Me: What other ways can you look at that picture and say ‘these things definitely belong together and this one doesn’t’?

Kid 7: So, the rectangle…all of these can make a square or a diamond, but this one [the rectangle] doesn't

Me: Okay. Is there any other property...

Teacher: Remember last year we were talking about attributes...?

Me: Yeah, the things we can use to describe something. We can describe them by their shape but how else can we describe them?

Kid: Color?

Me: So which one doesn't belong if we’re looking at color?

Kid 8: the little red one.

Me: Right now we have color and we have shape as the categories. Are there any other categories that helped you make your decision?

Kid 9: Um, size?

Me: Tell me more about that.

Kid 9: Three are small but one is huge.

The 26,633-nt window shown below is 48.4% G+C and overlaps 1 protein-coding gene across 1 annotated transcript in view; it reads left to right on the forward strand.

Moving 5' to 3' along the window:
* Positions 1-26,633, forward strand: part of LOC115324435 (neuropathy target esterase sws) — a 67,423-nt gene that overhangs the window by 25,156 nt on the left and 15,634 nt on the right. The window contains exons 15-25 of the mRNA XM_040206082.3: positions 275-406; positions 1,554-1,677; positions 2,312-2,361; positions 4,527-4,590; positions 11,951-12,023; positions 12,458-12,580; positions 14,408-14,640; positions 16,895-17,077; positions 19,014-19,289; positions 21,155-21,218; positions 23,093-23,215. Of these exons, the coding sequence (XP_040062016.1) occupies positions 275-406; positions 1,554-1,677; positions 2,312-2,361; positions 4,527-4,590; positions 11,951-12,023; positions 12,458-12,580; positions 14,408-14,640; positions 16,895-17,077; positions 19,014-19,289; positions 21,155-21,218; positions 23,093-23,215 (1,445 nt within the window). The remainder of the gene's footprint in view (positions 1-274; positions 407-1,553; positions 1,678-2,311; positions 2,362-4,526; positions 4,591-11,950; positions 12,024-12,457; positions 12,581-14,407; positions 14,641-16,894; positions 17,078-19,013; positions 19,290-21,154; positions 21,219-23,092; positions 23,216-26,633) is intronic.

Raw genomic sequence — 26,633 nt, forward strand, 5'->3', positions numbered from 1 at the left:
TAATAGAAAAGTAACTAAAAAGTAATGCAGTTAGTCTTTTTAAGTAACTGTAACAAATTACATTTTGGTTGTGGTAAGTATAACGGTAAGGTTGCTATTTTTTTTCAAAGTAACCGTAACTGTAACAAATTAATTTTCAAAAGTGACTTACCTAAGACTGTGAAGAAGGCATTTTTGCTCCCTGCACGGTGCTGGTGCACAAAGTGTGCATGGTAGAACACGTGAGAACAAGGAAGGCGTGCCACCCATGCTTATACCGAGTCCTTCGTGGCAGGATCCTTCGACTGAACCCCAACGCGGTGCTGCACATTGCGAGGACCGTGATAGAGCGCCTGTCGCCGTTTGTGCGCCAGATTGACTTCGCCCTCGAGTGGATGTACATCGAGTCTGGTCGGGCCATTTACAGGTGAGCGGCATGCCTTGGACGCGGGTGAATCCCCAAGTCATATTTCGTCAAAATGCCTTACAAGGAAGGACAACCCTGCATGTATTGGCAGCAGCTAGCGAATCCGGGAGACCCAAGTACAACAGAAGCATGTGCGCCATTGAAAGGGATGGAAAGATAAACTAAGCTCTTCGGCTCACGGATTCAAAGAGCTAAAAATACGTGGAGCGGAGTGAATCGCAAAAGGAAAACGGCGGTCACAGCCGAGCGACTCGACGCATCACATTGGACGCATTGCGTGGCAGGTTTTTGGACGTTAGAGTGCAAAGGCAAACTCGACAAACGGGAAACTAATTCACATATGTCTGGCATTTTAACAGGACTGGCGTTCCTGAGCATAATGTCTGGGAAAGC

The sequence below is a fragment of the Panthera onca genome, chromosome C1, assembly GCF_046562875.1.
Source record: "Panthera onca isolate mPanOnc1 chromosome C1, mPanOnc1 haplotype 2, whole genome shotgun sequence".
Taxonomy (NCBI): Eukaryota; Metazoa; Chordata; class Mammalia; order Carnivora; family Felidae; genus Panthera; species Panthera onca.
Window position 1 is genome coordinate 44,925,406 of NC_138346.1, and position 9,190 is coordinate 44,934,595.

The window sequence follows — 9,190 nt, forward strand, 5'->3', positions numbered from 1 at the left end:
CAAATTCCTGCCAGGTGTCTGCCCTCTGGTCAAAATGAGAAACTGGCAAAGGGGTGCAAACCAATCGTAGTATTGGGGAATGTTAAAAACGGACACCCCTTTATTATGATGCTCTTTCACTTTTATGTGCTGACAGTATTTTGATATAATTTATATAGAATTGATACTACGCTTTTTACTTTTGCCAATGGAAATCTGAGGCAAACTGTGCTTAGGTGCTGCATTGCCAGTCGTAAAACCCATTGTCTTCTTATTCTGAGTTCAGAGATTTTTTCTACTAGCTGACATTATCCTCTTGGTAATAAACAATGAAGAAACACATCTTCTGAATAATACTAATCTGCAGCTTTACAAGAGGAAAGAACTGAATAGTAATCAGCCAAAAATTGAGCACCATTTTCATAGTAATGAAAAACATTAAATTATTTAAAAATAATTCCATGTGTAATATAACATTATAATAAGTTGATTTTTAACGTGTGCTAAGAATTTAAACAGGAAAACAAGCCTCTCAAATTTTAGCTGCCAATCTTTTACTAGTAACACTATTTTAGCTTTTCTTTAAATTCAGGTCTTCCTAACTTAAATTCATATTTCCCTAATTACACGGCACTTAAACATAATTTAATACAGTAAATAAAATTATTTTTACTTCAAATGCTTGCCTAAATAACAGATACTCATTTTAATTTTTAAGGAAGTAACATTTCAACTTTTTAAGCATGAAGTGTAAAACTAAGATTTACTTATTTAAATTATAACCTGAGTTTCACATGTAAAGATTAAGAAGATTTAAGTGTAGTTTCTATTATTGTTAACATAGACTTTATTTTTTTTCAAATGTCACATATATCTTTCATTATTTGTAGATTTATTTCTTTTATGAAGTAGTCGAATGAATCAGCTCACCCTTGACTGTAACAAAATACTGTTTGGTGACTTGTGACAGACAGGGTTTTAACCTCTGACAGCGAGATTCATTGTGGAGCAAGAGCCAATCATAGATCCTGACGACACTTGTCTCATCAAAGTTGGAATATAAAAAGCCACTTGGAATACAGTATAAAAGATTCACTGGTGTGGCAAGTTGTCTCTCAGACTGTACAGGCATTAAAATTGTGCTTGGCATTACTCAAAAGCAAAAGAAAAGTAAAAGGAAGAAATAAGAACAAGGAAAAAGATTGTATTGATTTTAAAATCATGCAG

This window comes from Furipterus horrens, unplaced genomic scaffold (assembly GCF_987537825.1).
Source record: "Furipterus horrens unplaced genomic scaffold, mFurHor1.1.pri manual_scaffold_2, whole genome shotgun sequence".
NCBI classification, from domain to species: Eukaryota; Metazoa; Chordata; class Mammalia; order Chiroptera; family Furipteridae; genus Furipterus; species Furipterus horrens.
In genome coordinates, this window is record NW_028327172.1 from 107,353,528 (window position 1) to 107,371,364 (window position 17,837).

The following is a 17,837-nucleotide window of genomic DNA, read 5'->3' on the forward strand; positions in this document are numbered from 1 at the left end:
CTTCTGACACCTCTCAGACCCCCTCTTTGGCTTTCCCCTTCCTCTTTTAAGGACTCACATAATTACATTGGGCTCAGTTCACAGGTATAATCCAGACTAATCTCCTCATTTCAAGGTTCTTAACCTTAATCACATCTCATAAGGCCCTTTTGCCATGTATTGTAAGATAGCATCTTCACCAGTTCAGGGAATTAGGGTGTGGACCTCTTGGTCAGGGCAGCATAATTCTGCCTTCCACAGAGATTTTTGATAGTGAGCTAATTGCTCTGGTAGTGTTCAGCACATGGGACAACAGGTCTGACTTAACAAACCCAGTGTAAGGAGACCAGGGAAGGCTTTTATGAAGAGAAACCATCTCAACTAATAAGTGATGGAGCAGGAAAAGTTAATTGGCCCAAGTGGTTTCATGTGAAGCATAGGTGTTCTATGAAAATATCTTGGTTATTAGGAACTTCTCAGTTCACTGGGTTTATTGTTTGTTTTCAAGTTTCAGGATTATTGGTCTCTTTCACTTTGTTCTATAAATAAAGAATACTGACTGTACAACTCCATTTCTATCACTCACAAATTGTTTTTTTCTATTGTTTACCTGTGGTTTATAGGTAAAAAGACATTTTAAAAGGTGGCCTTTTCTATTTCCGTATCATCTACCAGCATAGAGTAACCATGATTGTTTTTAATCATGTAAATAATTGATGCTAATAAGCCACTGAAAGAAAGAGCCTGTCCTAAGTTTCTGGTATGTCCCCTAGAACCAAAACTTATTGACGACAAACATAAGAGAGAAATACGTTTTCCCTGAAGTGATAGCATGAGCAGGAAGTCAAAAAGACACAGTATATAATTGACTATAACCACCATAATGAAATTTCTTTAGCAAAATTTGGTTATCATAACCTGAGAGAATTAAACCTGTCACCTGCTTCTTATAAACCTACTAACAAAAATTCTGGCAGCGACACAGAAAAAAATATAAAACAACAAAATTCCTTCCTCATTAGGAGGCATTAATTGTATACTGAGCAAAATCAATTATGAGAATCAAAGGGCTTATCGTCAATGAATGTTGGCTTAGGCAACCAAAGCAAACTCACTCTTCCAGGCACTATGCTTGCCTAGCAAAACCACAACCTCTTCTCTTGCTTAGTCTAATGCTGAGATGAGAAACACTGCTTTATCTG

Kid 10: Well I already said that one of them was at a different angle. It will ALWAYS be at a different angle than the others b/c you cannot turn that shape without turning the whole paper!!!

Me: Got it! So we will say the word “position."  So we will say that ‘three are parallel to the edge of the paper’. Does that make sense to you? [class says yes]. Is there anything you want to add to this list?

Kid 7: I don’t think any of them belong together. Because they’re all different.  They all have something special about them.

Me: So you’re saying they’re all different from each other in some way. Can you give me some examples?

Kid 7: Well, one is red and all the others are blue. One is a different shape from all of them.